Running was something I didn’t think I would be able to start doing again after an operation on my foot a few years back, but, encouraged by a friend I have been able to get back into it, with help from a great little piece of tech…

The TomTom Multi Sports (and Runner) GPS Watch seemed – from the reviews – to be the ideal choice for me, I did look at the newer heart rate one, but for an extra £100 it was too much of a price hike to warrant me not being able to feel when my heart was working harder!

TomTom GPS Watch

TomTom GPS Watch, Multi-Sport or Runner

The watch itself is fairly bulky on my small wrist, but it still has two notches to go so definitely able to cater for women, or young adults.

The graphics are big, big enough to clearly see when running, and the handy little light can be on permanently if out at night.

You can see your pace, time, or distance (in Miles or Km) as the larger of the three areas on the face, so you can choose what you want to concentrate on, I find I mostly use the pace, but have recently taken to longer runs and just need the distance, this view is frustrating though as this is the only layout where all three main items aren’t displayed, you get the distance in two of the sections, an unnecessary duplication and loss of information.

The GPS always hooks up quickly, although if I’m walking up to my starting point it can need me to be stationary before it locks my position in, a little annoying, but the good points outweigh this niggle.

I liked it so much I bought one for my husband and his favourite feature is the Race This option, where you can set one of your last recorded races as a guide to race yourself, it shows you how far ahead – or behind – you are from the last race and even if you go back to the pace screen to see how you’re doing, you’ll get a buzz on your wrist when you go in front, or fall behind, and if you win you get a celebratory trophy on completing the previous distance.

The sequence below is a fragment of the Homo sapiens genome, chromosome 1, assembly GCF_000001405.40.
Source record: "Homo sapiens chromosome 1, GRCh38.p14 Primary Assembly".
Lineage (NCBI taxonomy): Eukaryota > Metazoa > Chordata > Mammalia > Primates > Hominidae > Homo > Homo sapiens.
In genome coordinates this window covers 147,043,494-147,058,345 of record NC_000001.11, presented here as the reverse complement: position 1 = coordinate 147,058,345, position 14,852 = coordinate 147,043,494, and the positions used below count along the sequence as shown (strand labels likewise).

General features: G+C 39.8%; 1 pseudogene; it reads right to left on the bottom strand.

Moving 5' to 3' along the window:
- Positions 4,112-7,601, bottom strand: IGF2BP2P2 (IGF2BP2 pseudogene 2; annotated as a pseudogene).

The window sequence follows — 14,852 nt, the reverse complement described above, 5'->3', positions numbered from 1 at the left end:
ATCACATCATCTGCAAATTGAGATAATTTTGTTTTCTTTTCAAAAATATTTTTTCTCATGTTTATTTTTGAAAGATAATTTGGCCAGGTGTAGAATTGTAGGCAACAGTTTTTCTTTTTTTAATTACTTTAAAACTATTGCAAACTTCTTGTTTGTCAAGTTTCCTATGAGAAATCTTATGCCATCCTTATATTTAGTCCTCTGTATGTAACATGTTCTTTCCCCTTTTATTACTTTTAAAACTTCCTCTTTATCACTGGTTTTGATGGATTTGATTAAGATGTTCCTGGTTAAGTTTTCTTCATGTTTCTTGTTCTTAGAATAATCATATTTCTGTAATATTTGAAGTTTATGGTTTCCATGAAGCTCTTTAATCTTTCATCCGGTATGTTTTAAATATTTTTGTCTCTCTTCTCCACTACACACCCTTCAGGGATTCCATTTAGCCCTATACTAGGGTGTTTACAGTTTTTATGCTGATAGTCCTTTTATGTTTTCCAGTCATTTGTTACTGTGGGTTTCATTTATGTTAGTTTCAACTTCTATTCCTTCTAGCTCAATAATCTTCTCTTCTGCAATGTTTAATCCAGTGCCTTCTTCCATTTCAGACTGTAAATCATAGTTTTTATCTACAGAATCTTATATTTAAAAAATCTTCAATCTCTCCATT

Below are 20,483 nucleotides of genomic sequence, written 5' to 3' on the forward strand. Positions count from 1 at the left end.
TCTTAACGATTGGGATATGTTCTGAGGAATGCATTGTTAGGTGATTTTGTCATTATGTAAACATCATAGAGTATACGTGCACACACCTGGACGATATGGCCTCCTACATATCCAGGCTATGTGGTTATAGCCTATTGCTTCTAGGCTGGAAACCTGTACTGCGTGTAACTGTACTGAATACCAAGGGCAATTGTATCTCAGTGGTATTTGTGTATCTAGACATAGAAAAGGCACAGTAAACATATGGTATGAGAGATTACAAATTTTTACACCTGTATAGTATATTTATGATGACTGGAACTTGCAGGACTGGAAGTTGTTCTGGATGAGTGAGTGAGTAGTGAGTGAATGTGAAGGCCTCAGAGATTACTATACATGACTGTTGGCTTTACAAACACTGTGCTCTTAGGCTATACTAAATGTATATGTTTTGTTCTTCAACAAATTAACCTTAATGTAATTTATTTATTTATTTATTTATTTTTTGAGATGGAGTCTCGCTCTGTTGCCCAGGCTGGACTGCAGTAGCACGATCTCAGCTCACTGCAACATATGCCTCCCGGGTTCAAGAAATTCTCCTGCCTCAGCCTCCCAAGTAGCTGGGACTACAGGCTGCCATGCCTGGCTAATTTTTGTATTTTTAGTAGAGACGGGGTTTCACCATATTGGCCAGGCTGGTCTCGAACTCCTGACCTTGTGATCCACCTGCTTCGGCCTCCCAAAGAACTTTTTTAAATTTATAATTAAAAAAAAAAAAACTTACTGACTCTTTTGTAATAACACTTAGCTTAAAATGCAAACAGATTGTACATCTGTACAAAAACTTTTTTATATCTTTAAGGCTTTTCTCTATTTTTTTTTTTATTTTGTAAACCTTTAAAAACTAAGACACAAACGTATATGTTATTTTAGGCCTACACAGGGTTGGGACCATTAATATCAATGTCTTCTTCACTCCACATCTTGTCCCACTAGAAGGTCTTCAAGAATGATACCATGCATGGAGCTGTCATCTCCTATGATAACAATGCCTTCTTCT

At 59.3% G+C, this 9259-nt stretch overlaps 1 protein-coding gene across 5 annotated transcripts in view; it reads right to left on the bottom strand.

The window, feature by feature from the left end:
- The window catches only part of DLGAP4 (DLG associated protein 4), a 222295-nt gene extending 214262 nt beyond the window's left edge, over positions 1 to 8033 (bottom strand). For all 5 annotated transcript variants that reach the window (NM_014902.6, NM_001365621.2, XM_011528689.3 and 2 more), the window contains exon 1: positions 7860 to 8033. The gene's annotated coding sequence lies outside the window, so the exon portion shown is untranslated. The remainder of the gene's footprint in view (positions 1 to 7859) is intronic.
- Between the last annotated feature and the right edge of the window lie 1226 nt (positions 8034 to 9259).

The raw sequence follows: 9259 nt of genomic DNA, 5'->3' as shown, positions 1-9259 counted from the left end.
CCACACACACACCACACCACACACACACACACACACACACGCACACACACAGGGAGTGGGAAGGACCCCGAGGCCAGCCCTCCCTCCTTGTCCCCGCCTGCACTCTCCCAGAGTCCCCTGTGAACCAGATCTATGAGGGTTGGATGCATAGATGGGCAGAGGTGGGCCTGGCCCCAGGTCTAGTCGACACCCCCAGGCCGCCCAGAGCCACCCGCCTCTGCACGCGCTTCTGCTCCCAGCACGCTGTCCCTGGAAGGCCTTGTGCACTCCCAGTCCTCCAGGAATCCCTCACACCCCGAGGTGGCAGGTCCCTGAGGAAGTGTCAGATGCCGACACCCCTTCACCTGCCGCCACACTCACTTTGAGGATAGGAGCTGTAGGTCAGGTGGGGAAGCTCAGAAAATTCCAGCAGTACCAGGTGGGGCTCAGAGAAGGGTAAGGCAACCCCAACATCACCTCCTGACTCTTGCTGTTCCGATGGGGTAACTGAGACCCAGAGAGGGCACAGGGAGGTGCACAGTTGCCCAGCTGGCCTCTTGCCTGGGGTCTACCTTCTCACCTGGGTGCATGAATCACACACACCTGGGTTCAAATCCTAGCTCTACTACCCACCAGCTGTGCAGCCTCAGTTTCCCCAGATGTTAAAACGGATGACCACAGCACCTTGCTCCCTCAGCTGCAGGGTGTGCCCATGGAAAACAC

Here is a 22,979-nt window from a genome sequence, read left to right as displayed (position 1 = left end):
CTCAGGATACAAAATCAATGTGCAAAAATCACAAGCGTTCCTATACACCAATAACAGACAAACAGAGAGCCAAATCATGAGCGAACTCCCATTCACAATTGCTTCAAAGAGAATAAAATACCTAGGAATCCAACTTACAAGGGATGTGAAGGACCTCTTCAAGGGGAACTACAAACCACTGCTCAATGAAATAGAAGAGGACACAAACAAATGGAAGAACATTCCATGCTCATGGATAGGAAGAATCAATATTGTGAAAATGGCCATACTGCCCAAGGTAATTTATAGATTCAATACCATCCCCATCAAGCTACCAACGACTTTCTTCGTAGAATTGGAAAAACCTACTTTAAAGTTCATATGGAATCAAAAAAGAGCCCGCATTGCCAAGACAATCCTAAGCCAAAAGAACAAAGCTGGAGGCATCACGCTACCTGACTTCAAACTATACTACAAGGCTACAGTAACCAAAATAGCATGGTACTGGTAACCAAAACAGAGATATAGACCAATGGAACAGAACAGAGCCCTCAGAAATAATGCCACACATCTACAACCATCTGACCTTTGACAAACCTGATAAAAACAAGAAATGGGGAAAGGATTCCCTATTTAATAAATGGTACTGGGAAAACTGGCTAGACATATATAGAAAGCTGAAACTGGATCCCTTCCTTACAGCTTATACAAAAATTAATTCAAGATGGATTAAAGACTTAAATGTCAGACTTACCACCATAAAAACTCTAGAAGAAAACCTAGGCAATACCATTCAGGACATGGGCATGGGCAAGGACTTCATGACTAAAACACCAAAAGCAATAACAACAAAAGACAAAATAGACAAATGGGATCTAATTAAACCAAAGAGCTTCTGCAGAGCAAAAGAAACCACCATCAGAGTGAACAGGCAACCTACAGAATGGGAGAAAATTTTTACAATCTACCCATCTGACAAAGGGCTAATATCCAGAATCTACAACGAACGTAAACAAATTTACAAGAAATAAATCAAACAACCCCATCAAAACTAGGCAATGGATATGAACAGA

One of the best things about this watch is the visual representation and immediate feedback you get as soon as you plug your watch back into the computer after you get back in from the run. Your breathing might not have slowed down, but the Tom Tom’s data will upload in a  flash and you’ll get something like this…

TomTom Visual Data

TomTom Visual Data from a 10k Race For Life run I did over the weekend

You can see your split times, elevation and I love the visual tracker showing where you went, it’s so accurate and thoroughly fascinating to analyse after a run, and then you can compare this to others in your dashboard.

A Screenshot from a Tom Tom Dashboard, where you can compare your pace week to week and run to run

A Screenshot from a Tom Tom Dashboard, where you can compare your pace week to week, and run to run, you can also record treadmill runs, but I’ve found it to be totally inaccurate, so don’t bother anymore…

Really great to see how you are doing – I seem to be quite consistent – compared to other runs and courses and slowly see improvements.

The visual online area is a stand out feature for me and one of the things I really rave about to others if they ask me about my TomTom watch.

The Watch is great and I would recommend it to others, it probably has so many more things you can do with it, but for me it does the basics really well and shows me in a clear and visually interesting way.

I hate it when bloggers say sorry I’ve been away for a while I’ve been busy at the beginning of a post, but here’s my apology at the end, I’ve been running!

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